Student Achievement What the Research Says

Want to Boost Students’ Focus During Tests? Check the Time of Day

By Sarah D. Sparks — May 13, 2024 3 min read
Illustration of test items on a flat surface, including test booklet, test sheets, pencils, eraser and pencil sharpener.
  • Save to favorites
  • Print

Testing is about more than just knowing the content. Illness, weariness, anxiety, and boredom can all distract students and undercut their performance on tests. A new study suggests proper timing can make a big difference in whether students accurately show what they know and can do.

Formative assessments can be more important in guiding instruction than high-stakes standardized tests.

“In the case of low-stakes assessments, I would recommend testing in the morning,” said Megan Kuhfeld, a senior research scientist for the Collaborative for Student Growth at the testing group NWEA and the study author. “In lunchtime and early afternoon, there does seem to be a slump.”

Kuhfeld and other researchers from the assessment group NWEA tracked students’ distraction during testing on a commonly used adaptive benchmarking test. First, they gauged how frequently students simply guessed at answers by looking at how quickly students completed each question and how that pace changed over the course of the test. Second, they scored the first and second half of the tests separately, to measure how sharply performance dropped toward the end of the test.

Students were deemed “disengaged” if the second half of their test performance dropped significantly from their first half, or if 10 percent or more of their questions had been answered too quickly for the student to have read and understood what was being asked.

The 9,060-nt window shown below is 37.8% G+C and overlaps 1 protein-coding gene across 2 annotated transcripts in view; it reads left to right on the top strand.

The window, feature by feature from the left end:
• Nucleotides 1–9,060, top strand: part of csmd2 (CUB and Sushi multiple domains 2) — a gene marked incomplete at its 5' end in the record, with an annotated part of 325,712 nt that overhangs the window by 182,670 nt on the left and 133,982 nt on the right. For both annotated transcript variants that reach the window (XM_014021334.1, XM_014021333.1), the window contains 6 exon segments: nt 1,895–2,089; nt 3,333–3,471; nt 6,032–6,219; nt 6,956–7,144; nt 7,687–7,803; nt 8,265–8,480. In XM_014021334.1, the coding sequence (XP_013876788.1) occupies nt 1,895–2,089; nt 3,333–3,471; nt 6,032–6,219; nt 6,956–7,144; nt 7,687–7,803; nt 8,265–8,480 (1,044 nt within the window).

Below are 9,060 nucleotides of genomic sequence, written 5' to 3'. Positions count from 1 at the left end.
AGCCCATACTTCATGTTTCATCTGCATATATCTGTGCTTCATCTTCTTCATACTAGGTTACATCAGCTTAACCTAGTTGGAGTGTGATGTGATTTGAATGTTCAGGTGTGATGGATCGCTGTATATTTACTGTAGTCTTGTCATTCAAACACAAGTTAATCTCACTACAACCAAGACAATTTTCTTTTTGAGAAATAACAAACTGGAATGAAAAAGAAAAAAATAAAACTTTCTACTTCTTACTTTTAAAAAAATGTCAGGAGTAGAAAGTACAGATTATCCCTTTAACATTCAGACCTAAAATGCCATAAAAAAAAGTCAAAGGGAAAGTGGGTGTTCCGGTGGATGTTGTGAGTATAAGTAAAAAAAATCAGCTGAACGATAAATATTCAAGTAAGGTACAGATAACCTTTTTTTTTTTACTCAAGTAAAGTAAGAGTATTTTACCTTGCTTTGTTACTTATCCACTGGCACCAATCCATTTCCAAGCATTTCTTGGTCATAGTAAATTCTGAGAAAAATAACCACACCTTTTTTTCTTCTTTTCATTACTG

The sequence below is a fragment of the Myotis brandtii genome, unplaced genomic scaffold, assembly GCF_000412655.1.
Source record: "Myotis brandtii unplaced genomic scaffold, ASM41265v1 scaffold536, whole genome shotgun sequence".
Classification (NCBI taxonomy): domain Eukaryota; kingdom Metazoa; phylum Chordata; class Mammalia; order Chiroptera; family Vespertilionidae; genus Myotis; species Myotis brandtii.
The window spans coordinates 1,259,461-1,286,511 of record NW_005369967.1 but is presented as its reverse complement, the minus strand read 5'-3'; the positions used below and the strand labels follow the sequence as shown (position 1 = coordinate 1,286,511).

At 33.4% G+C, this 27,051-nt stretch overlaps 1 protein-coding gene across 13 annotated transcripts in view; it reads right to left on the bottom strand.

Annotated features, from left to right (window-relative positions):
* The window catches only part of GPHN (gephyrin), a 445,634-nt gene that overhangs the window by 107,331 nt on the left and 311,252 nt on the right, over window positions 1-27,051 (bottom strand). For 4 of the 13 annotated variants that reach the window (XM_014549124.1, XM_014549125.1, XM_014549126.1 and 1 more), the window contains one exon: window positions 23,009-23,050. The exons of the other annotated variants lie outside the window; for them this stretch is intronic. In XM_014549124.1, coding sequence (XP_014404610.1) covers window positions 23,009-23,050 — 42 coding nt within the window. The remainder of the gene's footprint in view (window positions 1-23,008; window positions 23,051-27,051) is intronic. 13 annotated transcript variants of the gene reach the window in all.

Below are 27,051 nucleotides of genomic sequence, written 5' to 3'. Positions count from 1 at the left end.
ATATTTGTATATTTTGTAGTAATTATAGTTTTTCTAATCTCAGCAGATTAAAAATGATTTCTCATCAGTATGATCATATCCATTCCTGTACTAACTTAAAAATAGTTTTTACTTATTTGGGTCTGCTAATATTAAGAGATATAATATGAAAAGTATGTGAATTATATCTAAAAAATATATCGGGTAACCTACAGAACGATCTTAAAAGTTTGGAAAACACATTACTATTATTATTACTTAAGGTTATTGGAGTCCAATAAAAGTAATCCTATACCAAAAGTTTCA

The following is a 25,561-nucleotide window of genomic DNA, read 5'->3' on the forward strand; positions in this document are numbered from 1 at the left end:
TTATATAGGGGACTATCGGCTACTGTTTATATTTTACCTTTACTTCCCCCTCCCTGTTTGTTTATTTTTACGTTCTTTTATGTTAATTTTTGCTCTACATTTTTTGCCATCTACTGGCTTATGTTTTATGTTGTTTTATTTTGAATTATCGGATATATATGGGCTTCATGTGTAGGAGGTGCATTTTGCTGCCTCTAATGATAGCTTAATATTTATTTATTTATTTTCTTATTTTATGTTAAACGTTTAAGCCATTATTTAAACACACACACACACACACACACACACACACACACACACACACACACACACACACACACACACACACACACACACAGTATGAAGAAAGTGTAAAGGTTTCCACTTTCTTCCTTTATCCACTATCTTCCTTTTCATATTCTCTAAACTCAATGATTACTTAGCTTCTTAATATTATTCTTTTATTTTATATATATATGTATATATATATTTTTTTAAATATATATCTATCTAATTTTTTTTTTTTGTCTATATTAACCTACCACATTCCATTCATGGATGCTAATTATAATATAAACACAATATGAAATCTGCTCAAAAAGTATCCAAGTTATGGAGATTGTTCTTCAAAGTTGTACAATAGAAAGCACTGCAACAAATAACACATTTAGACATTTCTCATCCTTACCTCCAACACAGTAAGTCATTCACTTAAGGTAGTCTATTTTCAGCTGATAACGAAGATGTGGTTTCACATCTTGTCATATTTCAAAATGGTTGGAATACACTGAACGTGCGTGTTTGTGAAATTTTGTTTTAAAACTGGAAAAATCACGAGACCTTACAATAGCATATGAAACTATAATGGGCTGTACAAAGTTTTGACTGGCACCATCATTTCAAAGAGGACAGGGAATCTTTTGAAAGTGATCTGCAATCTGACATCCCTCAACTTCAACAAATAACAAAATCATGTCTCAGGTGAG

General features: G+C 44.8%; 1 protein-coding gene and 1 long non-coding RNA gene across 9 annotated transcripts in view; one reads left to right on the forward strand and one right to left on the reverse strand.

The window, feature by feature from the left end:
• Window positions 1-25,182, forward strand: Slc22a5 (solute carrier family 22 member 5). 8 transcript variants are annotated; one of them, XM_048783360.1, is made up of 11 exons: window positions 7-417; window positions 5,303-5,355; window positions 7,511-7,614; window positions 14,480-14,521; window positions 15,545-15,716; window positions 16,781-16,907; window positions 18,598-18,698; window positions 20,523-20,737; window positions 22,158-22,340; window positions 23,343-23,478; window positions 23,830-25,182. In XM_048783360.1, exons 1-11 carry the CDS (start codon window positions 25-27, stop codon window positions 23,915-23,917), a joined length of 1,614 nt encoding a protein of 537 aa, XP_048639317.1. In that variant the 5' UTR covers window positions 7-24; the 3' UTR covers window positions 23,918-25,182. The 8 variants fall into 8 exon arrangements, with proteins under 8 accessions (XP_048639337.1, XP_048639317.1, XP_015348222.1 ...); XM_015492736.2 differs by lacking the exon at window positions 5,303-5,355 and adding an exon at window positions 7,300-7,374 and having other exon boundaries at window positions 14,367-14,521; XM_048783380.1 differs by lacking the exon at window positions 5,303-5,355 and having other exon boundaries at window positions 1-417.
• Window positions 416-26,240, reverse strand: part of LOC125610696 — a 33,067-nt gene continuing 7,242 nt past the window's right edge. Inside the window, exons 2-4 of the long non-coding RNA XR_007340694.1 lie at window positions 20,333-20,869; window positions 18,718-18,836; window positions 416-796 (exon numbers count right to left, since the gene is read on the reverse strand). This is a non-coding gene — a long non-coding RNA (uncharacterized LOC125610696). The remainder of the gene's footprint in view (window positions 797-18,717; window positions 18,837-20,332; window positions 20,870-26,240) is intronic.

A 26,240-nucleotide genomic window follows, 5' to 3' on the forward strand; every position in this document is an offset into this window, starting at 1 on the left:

Researchers marked the start time for more than a half million of the computer-adaptive MAP Growth assessments in reading and math taken by students in grades 2-8. Each test ran about 45 minutes to an hour, and schools administered about two-thirds of the tests studied in the morning.

Kuhfeld and her colleagues found students whose tests started at 7 a.m. guessed at less than 3 percent of questions on average. By contrast, rapid guessing rose sharply after noon, and students whose math tests started at 1 p.m. guessed at 8.5 percent of questions, nearly triple the guessing rate of morning tests, “which would also indicate that they’re probably not giving their full effort for the latter half of the test,” Kuhfeld said. Rapid guessing also nearly doubled in reading, from 8.5 percent for 7 a.m. tests to 15.5 percent for 1 p.m. tests.

The pattern held for students across achievement levels, though the lowest-achievement students were the most likely to become disengaged during a test. Overall performance declines held steady across testing times, with students’ performance dropping about 3 percent in math and 4 percent in reading over the course of the test.

Students in middle school grades were more likely to disengage during tests than students in early grades, regardless of the time of day. But “younger kids’ context matters more,” Kuhfeld said, “in that the more tired they are, the more they’re going to disengage. Younger kids would be more likely to give their full effort if being tested at a time that is well suited for them.”

Many elementary schools, such as Tillford Elementary in Vinton, Iowa, already schedule the most academically strenuous classes—like a long literacy block—first thing in the morning.

Boys also had higher disengagement than girls, and students were slightly more likely to remain focused during math than reading tests.

See Also

Photo of teenage boy turning off alarm clock
iStock / Getty Images Plus